There are a number of our Lord’s teaching stories that have to do, I believe, not only with individuals, but institutions. One is that of the prosperous farmer who thinks his success relieves him of the tiresome necessity of doing business with God. He decides to pull down his barns and build bigger ones to store his accumulated wealth, henceforth doing what he pleases. Another is that of the unjust steward who, when told that he is about to be discharged, calls the master’s debtors and strikes bargains with them, radically reducing their accounts so that when he is put out on the street they will owe him favors, thus assuring his survival.
The first story applies to a good many institutions with endowments, not because endowment as a form of stored wealth for continued operation in lean times is evil, but because as a matter of fact they often stand in the collective mind of the enterprise as protection against the direct action of a God who might otherwise tell it, “Thou fool, this night shall thy soul be required of thee!”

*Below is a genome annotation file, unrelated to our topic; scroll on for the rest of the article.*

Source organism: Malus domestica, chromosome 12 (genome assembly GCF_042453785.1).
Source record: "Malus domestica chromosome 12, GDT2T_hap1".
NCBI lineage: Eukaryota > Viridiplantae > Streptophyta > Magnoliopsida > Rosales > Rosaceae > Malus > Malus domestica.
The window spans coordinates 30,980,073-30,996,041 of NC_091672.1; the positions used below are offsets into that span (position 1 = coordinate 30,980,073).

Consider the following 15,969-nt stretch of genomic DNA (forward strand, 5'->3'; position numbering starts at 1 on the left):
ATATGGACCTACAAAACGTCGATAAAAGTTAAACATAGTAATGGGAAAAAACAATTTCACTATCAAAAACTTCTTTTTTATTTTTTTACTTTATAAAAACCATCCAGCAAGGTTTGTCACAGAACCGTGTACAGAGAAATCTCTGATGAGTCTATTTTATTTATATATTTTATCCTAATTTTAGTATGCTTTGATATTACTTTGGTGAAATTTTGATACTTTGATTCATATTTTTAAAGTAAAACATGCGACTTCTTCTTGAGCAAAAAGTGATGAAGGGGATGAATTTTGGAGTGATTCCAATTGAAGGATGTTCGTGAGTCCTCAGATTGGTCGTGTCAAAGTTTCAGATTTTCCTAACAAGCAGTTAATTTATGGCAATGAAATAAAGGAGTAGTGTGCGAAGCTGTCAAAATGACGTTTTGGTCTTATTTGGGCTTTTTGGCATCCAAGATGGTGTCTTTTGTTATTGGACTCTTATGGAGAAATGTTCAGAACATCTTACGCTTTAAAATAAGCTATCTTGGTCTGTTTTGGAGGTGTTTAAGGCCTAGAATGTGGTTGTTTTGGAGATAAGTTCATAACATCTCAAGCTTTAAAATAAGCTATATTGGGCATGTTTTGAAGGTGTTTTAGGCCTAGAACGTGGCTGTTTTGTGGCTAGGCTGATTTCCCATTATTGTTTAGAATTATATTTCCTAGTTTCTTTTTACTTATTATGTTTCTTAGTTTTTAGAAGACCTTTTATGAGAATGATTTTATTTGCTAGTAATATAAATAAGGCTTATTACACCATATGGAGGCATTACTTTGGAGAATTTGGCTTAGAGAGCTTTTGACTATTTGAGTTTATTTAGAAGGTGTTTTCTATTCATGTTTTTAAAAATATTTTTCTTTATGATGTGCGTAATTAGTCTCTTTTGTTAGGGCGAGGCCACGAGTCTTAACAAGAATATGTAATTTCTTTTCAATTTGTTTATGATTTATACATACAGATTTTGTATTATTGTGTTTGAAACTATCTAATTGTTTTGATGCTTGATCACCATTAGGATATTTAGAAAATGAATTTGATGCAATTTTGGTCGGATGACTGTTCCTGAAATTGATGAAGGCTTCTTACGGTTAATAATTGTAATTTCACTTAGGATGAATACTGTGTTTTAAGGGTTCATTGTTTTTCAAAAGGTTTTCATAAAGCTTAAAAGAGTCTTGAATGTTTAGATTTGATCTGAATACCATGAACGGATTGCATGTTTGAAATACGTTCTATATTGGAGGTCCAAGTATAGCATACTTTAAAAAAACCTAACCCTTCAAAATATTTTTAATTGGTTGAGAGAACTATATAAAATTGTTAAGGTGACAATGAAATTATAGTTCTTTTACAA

The second represents the mind of churches, schools, and other Christian agencies that are losing their grip on the faith they once guarded and advanced. For them, dealing with the Master’s debtors usually takes the form of becoming partisans of the Nice God, the God of Greatly Reduced Accounts, whose religion is nowhere as stark, bloody, and demanding as that of one’s less enlightened ancestors. These institutions are kept alive by those who appreciate this form of religion, since they have a strong personal interest in having it called “Christianity,” at least for a generation or two.
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S. M. Hutchens is a Touchstone senior editor.
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